Demonetisation: Why India should look to EU, Africa if it wants to go cashless
cashless | Photo Credit: Ankit Kumar/VCCircle

One of the stated objectives of the Narendra Modi government’s move to demonetise Rs 500 and Rs 1,000 currency notes is to transform India into a cashless society. 

Although India has been steadily going cashless over the years, more than 70% of transactions in the country continue to be in cash. A VCCircle analysis, published just days before the surprise 8 November announcement by Prime Minister Modi, showed that the number of transactions through prepaid payment instruments such as Paytm, FreeCharge and MobiKwik rose to 748 million in 2015-16, an increase of 11 times in three years. The value of transactions climbed six-fold to more than Rs 26,000 crore. 

On Tuesday, Paytm said it hit the 7 million transaction mark worth Rs 120 crore, making it comparable to daily debit and credit card transactions in the country.

Moreover, if one considers mobile banking, Reserve Bank of India (RBI) data show that the value of transactions has galloped 222 times in four years to Rs 4.04 trillion in 2015-16. Having said that, some countries have already very nearly achieved this task of going cashless, thus virtually eliminating the possibility of people hoarding black money in cash. Interestingly, it is not just the developed world that’s shunning cash. Technology is enabling even countries in Africa to go cashless. Here’s a look at some such countries:

Sweden: Citing the Swede central bank Riksbank, the Guardian newspaper reported in June that cash transactions in the Scandinavian country made up barely 2% of the value of all payments. The figure, the report says, is likely to drop to 0.5% by 2020. The report also says that 900 out of 1,600 bank branches in the country do not keep cash or accept cash deposits and many rural ones simply do not have ATMs.

Denmark: The Danes are giving their fellow Scandinavians a run for their money, and could become the first country to go completely cashless. In fact, earlier this month, Business Insider reported that even homeless people in Denmark were abandoning cash, in favour of MobilePay, a mobile app that enables cash payments.  

Belgium: All cash transactions above 3,000 euros are prohibited. As of 2014, 86% of Belgians had a debit card and 93% payments were cashless. 

France: Like Belgium, France also does not allow cash transactions above 3,000 euros. As a result, more than 90% transactions are cashless. A CNBC report from 2014 says that almost 70% of people in France have debit cards. 

Canada: With almost 90% population having a debit card in 2013, Canada stopped minting coins, saving its exchequer some money. 

United Kingdom: In 2014, the iconic double-decker red buses in the city of London stopped accepting cash payments simply because there weren’t enough people paying in cash. Again, like France and Belgium, an overwhelming number of Britons have debit cards. 

The Netherlands: A drive that began in 2012 has led to almost 98% population having a debit card with cash payments making up just 15% of the total transactions as of 2014. Several Dutch commercial establishments simply refuse to take cash now. 

Australia: Just last week, the Sydney Morning Herald reported that Citi Australian’s bank branches were going cashless “because it is no longer worth offering a service that is used by less than one in twenty customers”. Although Citi has just six branches across the country, it does signal how with almost 80% population using a debit card, plastic money has taken over the country. Cash was used in 78% payments worth less than $10 in 2013, down from 95% in 2007, the report said.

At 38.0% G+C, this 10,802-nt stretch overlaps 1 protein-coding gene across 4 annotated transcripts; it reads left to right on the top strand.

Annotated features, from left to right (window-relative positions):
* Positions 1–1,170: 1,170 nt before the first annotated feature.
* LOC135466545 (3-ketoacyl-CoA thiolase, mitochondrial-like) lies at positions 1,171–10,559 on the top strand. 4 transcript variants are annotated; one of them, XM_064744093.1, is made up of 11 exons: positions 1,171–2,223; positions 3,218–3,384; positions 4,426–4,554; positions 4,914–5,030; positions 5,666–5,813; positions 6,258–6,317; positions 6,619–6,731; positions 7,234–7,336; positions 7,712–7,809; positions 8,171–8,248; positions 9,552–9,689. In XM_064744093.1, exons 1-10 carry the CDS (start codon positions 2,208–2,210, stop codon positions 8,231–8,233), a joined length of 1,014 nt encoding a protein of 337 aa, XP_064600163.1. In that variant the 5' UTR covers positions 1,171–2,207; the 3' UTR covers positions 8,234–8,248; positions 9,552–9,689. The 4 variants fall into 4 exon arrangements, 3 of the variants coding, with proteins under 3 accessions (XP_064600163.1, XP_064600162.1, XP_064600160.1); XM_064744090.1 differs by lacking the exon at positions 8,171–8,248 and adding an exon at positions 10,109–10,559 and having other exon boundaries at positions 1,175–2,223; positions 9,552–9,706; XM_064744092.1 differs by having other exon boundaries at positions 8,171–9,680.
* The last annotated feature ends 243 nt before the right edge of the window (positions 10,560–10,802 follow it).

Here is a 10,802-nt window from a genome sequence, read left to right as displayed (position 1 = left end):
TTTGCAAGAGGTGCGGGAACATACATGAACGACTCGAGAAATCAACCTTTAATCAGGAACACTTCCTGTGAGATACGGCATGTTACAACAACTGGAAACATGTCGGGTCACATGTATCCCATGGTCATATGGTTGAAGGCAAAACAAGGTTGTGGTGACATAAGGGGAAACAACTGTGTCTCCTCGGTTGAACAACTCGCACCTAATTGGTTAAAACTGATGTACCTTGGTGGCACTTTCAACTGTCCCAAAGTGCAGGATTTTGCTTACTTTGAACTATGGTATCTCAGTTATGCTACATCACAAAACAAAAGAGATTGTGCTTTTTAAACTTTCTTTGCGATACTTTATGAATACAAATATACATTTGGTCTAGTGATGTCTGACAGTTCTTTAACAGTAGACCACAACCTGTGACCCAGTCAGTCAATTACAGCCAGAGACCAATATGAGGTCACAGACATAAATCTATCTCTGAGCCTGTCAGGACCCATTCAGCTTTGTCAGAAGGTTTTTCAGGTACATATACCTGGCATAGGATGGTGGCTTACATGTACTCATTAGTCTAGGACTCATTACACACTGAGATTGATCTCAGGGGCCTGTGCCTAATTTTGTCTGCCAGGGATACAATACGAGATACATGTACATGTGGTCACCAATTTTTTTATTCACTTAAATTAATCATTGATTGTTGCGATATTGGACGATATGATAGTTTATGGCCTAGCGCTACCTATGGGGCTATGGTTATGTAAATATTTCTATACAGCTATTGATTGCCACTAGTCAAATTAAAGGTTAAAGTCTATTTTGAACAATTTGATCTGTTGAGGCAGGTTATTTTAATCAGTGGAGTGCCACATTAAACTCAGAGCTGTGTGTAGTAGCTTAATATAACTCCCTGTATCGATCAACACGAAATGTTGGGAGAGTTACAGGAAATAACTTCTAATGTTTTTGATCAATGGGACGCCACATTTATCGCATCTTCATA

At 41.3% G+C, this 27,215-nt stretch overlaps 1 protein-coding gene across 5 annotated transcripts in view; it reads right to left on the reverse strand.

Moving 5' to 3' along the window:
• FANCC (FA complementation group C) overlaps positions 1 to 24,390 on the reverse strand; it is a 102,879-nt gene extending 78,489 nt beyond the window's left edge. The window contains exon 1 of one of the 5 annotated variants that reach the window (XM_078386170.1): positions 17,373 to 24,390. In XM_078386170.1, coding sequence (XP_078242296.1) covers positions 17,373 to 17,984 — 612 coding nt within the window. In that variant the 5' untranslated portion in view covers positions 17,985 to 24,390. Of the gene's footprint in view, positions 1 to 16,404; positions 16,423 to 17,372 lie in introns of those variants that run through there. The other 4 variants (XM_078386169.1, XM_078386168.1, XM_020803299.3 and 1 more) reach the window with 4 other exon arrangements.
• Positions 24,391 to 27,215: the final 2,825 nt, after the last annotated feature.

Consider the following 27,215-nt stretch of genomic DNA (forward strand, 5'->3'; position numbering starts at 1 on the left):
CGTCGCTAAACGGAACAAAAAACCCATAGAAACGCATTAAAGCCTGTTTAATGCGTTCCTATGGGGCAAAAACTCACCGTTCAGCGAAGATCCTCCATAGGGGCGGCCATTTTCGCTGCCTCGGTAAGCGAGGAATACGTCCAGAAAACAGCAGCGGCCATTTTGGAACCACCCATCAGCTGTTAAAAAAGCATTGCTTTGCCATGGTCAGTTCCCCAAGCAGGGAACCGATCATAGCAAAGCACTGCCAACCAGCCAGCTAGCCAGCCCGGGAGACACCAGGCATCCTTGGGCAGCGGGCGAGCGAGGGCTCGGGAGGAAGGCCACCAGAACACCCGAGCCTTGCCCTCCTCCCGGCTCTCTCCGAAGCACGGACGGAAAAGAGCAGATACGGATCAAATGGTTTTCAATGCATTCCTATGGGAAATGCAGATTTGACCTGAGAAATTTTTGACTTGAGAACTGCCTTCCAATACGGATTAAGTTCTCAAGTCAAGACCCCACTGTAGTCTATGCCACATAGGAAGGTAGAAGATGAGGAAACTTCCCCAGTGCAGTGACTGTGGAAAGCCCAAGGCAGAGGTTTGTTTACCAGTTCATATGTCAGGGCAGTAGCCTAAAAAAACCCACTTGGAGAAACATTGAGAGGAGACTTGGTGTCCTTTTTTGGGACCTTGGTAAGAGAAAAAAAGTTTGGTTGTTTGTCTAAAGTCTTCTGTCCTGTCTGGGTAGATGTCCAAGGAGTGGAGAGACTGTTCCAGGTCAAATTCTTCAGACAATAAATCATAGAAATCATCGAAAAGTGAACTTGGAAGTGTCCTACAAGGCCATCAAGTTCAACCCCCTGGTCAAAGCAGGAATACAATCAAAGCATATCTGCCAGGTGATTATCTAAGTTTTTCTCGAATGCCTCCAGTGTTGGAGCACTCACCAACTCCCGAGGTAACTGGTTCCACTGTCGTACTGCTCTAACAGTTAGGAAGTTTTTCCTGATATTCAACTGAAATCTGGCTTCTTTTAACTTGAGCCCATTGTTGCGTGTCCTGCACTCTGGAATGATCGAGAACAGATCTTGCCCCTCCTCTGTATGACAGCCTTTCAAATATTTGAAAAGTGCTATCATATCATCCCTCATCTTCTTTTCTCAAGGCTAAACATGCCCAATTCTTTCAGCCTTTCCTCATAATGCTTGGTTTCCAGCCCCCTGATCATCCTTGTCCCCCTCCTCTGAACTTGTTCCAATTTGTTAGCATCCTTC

Germany: Europe’s largest economy is pushing to ban all cash transactions over 5,000 euros and do away with the 500-euro note. In 2014, CNBC said that 88% Germans had a debit card and 76% transactions were cashless. 

South Korea: About 60% South Koreans have debit cards and 70% transactions happen without cash. In February, the Korea Herald reported that the country’s central bank was planning to do away with coins to make the country cashless by 2020. “Under the plan, people who pay cash at retailers such as convenience stores and discount chains will receive change not in coins, but in noncash payment instruments like transportation cards, credit cards or to mobile bank account,” the report said.

United States: Eight out of every 10 transactions are cashless in the world’s largest economy, with about three-fourths of people having a debit card. In September, the Chicago Tribune said that although the US “stands at a tipping point, perfectly pitched” to go cashless, “many Americans still cling to currency”.  

Kenya: In 2007, the east African country saw the launch of M-Pesa, a mobile phone-based money transfer service. Although initially intended as a tool to help people pay off microloans, the services are now used by Kenyans living in cities to send money back to their families in villages. In 2013, CNBC said almost a quarter of the country’s economy was flowing via the mobile payments service. Just last week, a report by Kenya’s Nakuru News said Kenyans are borrowing more that 14 million shillings an hour using M-Pesa.

Zimbabwe: This is a country that has seen hyperinflation like no other. The economic crisis forced Zimbabwe to abandon its currency in favour of the US dollar in 2009. But Zimbabwe, though low-tech, simply does not have enough liquid cash. Earlier this month, The New York Times noted how debit card machines were proliferating in the country, from supermarkets to churches and every other business happy to accept paper cash but unable to dispense it. “If there are no card-reading machines around, many shoppers now text payments on their cell phones,” the report said. 

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